Perhaps the most telling information relates to the measures that are not widely used by pastors to assess people’s spiritual health. Less than one out of every ten pastors mentioned indicators such as the maturity of a person’s faith in God, the intensity of the commitment to loving and serving God and people, the nature of each congregant’s personal ministry, the breadth of congregational involvement in community service, the extent to which believers have some forms of accountability for their spiritual development and lifestyle, the manner in which believers use their resources to advance the kingdom of God, how often people worship God during the week or feel as if they have experienced the presence of God, or how faith is integrated into the family experience of those who are connected with the church.
Activity That Does Not Concern Churches
In fact, the survey found some disturbing results concerning the priorities of pastors in how they measure spiritual health.
Stewardship is rarely deemed a meaningful measure of church vitality. Church budgets are typically set based on the assumption that the average congregant will give 2% to 3% of their income to the ministry. Consequently, the fact that only 6% of born again adults tithe is not seen as an indicator of lukewarm commitment.
Evangelism is not a priority in most churches, so the fact that most churched adults do not verbally share the gospel in a given year is not deemed problematic. Only one out of every eight churches bother to evaluate how many of their congregants are sharing their faith in Christ with non-believers.
When pastors described their notion of significant, faith-driven life change, the vast majority (more than four out five) focused on salvation but ignored issues related to lifestyle or spiritual maturity. The fact that the lifestyle of most churched adults is essentially indistinguishable from that of unchurched people is not a concern for most churches; whether or not people have accepted Jesus Christ as their savior is the sole or primary indicator of “life transformation,” regardless of whether their life after such a decision produces spiritual fruit.
Churches are prone to looking for indicators of serving people within the church more often than seeking signs that needy people outside the church are being cared for. In fact, for every two churches that consider the congregation’s breadth of ministry to people not connected to the church to be an indicator of spiritual health, there are five churches that focus on the amount of “in-reach” activity undertaken.
Pastors are nine times more likely to seek reactions to their sermon than they are to assess the congregation’s reactions to visitors. [the “system” produces a blinding pride that is not inherent in 1Cor.14:30, Heb.3:12-14, Acts 2:42-47, 1Cor.12, Mat.16:18 Biblical “church”]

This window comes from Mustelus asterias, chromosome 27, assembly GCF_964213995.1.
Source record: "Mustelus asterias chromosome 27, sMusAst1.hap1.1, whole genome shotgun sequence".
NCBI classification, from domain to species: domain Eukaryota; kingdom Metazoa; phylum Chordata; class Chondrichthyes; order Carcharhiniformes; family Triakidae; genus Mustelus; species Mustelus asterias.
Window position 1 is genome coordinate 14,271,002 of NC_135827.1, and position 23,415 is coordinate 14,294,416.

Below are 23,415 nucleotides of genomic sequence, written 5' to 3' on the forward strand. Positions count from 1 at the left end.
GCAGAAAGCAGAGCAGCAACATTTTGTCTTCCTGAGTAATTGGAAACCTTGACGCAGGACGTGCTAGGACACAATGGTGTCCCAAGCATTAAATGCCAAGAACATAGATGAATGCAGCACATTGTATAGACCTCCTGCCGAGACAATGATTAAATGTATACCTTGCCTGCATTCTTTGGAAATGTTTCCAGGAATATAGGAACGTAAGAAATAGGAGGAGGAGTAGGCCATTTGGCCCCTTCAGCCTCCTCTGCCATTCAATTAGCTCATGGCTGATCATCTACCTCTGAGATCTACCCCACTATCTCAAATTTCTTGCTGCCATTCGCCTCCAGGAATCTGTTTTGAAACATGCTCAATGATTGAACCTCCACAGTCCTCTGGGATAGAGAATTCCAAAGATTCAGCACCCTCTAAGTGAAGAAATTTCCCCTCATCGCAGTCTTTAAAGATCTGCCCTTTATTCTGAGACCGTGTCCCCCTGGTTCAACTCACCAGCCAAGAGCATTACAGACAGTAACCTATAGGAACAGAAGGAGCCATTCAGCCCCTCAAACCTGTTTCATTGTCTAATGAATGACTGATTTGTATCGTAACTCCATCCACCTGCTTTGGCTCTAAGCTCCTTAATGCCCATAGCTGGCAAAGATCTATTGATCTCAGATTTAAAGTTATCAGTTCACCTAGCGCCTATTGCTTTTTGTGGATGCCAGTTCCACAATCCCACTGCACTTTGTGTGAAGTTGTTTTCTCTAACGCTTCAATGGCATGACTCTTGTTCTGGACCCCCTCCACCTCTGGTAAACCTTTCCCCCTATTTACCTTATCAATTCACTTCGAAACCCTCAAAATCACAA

Perhaps most alarming of all, pastors were 21 times more likely to evaluate whether people showed up (i.e., attendance) than to determine whether people experienced the presence of God during their time at the church.
The Measures Dictate the Outcomes
According to George Barna, the best-selling author of books such as Revolution, The Habits of Highly Effective Churches, and The Second Coming of the Church, two well-known adages summarize the situation. “It has been said that ‘you get what you measure’ and that ‘you see what you want to see.’ Both of those sayings go a long way toward describing the assessment problem that plagues churches today,” he stated. “The only way to explain the enormous gap between the perceptions of pastors and the reality of people’s lives is to understand that pastors evaluate spiritual health from an institutional perspective—that is, are people involved in keeping the system going—while people are aware of their unmet need to have a deeper and more meaningful relationship with God.”
Barna, whose firm conducted both national surveys, felt that the information could help churches reconsider how they evaluate their ministry. “The nation’s adults deserve some credit for recognizing and acknowledging that God is not a top priority in their life. The challenge to church leaders is to stop pandering for popularity and to set the bar higher. People only live up to the expectations set for them. When the dominant expectations are that people show up, play nicely together and keep the system going, the potential for having the kinds of life-changing experiences that characterized the early Church are limited, at best. If churches believe in the life-changing power of the gospel and the Holy Spirit, they must hold people to a higher and more challenging standard.”
“There has never been a time,” the researcher continued, “when American society was in more dire need of the Christian Church to provide a pathway to a better future. Given the voluminous stream of moral challenges, and the rampant spiritual hunger that defines our culture today, this should be the heyday for biblical ministry. As things stand now, we have become content with placating sinners and filling auditoriums as the marks of spiritual health.”